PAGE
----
• I found after my fusion that I am just not as light on my feet as I once was and my balance has also been effected. My dog was heeling when we somehow got tangled up and I fell...and I was just telling him how nicely he was walking, too....I guess I had him too close to my side.

    Anyway, I guess it is not necessarily the size of the dog that matters. Even little guys can pull and lurch. I guess walking a dog is just hazardous to our spine health! @)
  • gwennie,

    The first MRI that I had to have was after walking my Lab. My foot got half on the sidewalk and half on the grass and I lost my balance. He kept walking and I fell. In the end the fall and resulting MRI were a blessing because I found out about the condition of my back, and also that I have a tumor on an adrenal gland. This type of accident could just have easily been caused by a small dog. I plan to wait until I go for my 3 month checkup to see how well I've fused before I attempt to walk any of my dogs.

  • I have two 100 pound dogs and we use "halti" leashes, when they pull it causes their head to move to the side and they lose their forward pull. The solution is for someone else to walk them and I hobble along. There is no way I could even take one of them myself, it is hard enough for me to walk to the community mailbox.
  • my 70# BOXER/PIT is well trained and can be walked off leash.. =D> this is not always practical and so at other times i use a "cinch"collar. when Sirius was going through obedience training the trainer recommended using one instead of a regular collar on such a big necked dog.. it looks spooky but does not hurt the dog at all. :? it gives me so much control i can take her myself out on the street.. her "pull" is gone and we have a nice walk together!!! :D Jenny :)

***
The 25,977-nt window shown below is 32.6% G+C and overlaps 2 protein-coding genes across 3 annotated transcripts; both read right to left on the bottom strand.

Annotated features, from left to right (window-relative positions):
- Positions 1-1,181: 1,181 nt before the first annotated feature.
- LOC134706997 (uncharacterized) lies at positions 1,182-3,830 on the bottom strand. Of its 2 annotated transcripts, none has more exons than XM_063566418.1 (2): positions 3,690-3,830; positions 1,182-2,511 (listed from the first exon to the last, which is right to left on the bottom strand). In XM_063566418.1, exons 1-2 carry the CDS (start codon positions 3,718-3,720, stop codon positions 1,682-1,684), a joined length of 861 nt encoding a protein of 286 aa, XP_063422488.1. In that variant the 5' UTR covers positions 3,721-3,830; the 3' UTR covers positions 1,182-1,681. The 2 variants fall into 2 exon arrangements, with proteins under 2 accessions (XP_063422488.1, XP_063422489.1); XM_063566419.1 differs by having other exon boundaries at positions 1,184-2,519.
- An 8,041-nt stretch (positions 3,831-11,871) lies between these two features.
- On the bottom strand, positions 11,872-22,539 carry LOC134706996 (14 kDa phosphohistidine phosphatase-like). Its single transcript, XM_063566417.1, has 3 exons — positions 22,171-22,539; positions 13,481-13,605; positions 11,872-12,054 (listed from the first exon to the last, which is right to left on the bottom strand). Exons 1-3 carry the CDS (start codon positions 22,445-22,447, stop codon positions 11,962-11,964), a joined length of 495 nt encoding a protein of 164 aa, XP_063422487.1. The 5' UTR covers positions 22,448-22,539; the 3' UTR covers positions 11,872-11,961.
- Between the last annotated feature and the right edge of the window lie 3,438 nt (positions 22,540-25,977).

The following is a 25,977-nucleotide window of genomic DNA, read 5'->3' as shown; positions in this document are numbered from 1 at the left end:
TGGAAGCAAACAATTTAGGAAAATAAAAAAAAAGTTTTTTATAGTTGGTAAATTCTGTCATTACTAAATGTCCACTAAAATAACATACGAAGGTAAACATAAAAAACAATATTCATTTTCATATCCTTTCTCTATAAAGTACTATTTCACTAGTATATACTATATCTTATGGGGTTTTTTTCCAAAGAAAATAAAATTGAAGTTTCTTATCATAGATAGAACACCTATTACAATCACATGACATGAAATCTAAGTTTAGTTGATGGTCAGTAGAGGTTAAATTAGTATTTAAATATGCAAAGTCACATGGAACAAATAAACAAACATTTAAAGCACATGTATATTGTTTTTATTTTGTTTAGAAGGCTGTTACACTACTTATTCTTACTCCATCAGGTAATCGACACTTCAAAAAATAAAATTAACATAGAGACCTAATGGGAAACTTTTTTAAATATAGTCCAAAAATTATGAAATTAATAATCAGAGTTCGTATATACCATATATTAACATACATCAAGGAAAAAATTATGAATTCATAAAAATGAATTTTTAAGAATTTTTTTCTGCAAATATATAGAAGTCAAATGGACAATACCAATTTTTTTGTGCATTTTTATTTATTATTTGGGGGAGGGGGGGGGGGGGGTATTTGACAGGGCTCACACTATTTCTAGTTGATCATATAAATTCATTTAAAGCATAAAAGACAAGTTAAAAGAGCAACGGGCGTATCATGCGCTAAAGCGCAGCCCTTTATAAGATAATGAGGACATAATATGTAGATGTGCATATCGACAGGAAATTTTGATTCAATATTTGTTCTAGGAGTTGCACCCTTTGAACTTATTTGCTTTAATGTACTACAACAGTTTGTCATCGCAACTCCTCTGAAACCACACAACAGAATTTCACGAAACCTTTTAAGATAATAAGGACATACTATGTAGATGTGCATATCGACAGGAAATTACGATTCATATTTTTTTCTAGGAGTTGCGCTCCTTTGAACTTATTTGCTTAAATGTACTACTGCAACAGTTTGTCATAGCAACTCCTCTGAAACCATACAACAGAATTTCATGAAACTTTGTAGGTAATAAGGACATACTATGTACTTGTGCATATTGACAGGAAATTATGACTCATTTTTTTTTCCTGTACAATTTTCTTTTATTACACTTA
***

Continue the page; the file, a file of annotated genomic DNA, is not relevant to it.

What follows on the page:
• I believe the halti that Jay is talking about is the collar that I mentioed earlier as the "Gentle Lead". If you're going to use a "cinch" collar aka German Choke make sure that you put the rubber tips on the prongs. Since I've been using the "Clicker Training" method, the "cinch" collars are not allowed. But, the same thing applies to a regular choke chain.

  • i know what you mean,i have a 90lbs GSD,and if i decide when to have this fusion done. i don't know what i'll do with him,we walk just about everday i'll miss him alot :(
  • but can't remember what section. I'm the one with the 20 pound Basenji that is way too strong for her size and wants to chase every bunny, bird and car, its just her instinct. However, I found that the "Easy Walk Harness" (this one made by Premier and found at Petsmart) has tremendously cut down on her pulling. Costed about 28.00 but worth every penny. However, after my fusion in Jan 2010 I won't take the chance and walk her until I get Dr. clearance. Hope it helps someone.
  • Try a Pinch or Prong training collar. You can get them at Pet Smart for about $15. Use it specifically to train the dog then take it off. It does look like it hurts. The dog yelps when it pinches. It doesn't puncture the dog or cause bleeding.

    I inherited a 65lb Blue Heeler (Aussie cattle dog). He was poorly trained and goes after other dogs. He thought going for walks was yanking me around the streets. He wouldn't listen. That breed is supposed to be smart but they are not a good choice for a pet. So I got that training collar. Well after getting bit by it a few times. He was walking by my side in lock step. When he acted up a quick snap of the leash and a yelp and he is back in line. We did this game for a month. Now I take him out with a plain collar and a retractable leash. He is pretty well behaved a fine to walk. Even when we see deer and rabbits he rarely bolts at them.

    That said I wouldn't walk with him after surgery. I think I was 6-8 weeks out before I would even take him. I had a micro at L5-S1. If I had cervical work done. I'm not so sure I would take that chance.
  • BionicWomanBBionicWoman Posts: 619
    edited 06/16/2016 - 12:20 PM
    janeellen, I read this thread when you originally posted it, but didn't comment. I thought of you today, though, when someone emailed me a question about this particular leash. 

    The key, though, is not to lose sight of actually training the dog to walk properly on any leash. :)